I just read it. Thank you for the reference.
You know who was homeless in Vienna in the pre-WWI-era? You guessed it…Frank Stallone.
No. Wait. Not him. I’m thinking of someone else.
Lego has gone over the dark side now and is practically the youth wing of the NRA. Its guns-a-go-go in Legoland.
When my sister had her two lads she made the decision that they would not have any “war toy”. She gave up on this idea when she discovered that two young lads can turn anything, no matter how innocuous in to a pretend fire arm.
Now? When I was a kid my Lego spaceships bristled with laser blasters, and Lego was only too happy to oblige.
I’m English. I assumed this article was intended to be a light hearted treatment of a potentially problematic subject.
I think I would take this discussion seriously if your country wouldn’t still kill “native brown people” with reckless abandon with your president joking about it.
This article is a complete overreaction on the author’s part. Playmobil is providing what I consider amazing props for a child to roleplay and interested parents to utilize for education. If she is not capable of engaging and communicating with her children enough to convey the concepts and lessons she feels they should grasp then that is her failing and not the toy’s failing. From her story I get the impression she would be more confortable raising her kids in Disneworld than in the real world. That way, when they grow up they will not be shocked. It is a very good idea to keep children completely oblivious of things that could considerably hurt them. That way, when they encounter them in life they can just click their ruby red slippers and make the bad things go away. I hope this parent’s kids find away to break out if this sugarcane guilded cage they are being raised in.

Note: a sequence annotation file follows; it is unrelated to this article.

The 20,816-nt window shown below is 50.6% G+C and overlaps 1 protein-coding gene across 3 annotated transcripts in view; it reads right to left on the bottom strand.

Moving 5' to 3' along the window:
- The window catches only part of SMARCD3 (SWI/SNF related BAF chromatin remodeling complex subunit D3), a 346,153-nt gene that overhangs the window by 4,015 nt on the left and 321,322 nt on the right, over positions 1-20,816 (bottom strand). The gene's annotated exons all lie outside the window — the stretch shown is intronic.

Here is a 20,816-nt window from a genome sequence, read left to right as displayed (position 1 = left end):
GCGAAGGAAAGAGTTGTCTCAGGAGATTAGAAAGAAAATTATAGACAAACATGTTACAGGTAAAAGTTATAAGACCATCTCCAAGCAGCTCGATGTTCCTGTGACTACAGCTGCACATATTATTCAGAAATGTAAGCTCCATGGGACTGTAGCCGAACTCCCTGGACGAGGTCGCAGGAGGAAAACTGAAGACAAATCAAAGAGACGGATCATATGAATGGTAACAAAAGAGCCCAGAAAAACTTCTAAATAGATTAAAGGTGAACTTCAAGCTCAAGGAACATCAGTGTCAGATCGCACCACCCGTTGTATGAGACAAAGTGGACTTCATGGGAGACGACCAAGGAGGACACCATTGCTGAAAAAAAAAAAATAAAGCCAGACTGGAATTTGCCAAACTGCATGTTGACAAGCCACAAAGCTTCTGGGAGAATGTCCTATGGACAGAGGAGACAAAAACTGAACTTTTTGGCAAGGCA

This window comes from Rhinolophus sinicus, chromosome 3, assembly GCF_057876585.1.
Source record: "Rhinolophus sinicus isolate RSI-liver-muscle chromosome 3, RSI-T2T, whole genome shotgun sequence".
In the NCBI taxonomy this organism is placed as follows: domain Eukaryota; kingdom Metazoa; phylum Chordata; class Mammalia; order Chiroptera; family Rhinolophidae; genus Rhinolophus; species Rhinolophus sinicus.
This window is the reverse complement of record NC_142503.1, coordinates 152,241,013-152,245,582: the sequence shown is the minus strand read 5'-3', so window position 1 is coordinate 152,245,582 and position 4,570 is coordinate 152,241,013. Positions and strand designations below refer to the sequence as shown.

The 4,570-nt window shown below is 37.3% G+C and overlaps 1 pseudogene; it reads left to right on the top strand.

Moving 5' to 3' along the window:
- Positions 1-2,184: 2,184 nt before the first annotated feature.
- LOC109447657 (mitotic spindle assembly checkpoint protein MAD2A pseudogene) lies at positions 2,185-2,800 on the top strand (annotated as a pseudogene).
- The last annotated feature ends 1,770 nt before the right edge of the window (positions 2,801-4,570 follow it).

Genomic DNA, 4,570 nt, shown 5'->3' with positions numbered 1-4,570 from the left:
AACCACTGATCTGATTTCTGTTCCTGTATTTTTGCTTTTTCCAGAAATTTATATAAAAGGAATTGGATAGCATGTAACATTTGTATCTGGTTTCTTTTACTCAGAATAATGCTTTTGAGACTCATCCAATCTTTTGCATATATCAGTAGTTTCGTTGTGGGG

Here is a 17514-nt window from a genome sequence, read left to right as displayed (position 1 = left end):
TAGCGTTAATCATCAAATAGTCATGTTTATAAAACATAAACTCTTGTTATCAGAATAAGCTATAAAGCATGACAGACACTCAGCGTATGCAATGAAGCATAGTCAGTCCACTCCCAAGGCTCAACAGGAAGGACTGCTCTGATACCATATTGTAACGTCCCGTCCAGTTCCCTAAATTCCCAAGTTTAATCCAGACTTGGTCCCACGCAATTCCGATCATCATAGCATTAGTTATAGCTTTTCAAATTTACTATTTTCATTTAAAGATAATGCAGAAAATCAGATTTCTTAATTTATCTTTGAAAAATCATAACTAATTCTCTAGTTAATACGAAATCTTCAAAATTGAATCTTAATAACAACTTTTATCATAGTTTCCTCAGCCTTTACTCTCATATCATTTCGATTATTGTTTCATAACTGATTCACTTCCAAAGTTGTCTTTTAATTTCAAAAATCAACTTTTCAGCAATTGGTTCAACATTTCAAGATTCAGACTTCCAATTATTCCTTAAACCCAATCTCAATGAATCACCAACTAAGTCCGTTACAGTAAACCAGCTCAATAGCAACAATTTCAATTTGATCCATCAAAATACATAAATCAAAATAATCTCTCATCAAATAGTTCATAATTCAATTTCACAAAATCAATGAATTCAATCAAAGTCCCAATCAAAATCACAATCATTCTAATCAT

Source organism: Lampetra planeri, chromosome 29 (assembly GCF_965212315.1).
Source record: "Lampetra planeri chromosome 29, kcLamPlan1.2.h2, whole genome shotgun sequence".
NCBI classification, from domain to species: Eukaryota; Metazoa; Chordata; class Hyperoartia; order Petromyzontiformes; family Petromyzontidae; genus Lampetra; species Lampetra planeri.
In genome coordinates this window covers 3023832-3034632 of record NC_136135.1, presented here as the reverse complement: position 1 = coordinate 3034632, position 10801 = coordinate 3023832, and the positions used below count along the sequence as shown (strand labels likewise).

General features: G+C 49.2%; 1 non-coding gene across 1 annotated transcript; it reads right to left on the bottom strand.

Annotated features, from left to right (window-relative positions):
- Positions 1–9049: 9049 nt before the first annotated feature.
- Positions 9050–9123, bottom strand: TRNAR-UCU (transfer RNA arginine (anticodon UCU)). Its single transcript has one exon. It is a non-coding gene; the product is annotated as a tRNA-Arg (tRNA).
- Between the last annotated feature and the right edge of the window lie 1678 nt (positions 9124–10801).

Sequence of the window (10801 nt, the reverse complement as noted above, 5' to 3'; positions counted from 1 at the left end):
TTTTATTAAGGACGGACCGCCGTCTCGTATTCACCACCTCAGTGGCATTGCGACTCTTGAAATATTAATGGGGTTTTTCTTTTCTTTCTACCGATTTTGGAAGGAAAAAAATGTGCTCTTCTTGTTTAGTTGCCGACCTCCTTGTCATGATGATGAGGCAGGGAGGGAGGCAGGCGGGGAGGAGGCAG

I actually don’t know. After all, Poe’s Law reigns supreme on the internet.
However, expecting a preschooler to understand all the horrible things American colonists did to the Native Americans is kind of a weird thing for a parent to do. Maybe I’m overthinking it, but the author struck me a person who believes children are just little adults, capable of complex moral judgment.
But aren’t you then just saying everyone should conform to YOUR political agenda?
I don’t have kids and never plan to, however, can’t you just not buy the sets you don’t like?
It’s interesting that you bring up LEGO too, because there have been many discussions – including here on BB – about how the LEGO we remember from childhood is now so different.
Before, LEGO “kits” were just lots of differently sized blocks and attachments which could be put together any way you wanted. Now, the kits are very specific, with instruction books to help you put together a particular object/scene.
In a similar way, Playmobil kits have become more about creating a specific (often stereotyped) scene instead of being more open-ended. I think that’s why there’s such a reaction to the more contentious ones.
That’s… not quite accurate. General Lego sets still exists but the majority of sets were always the ones which built specific models and came with an instruction booklet. I received my first Lego set in 1980 and never had a general Only ones that built specific models.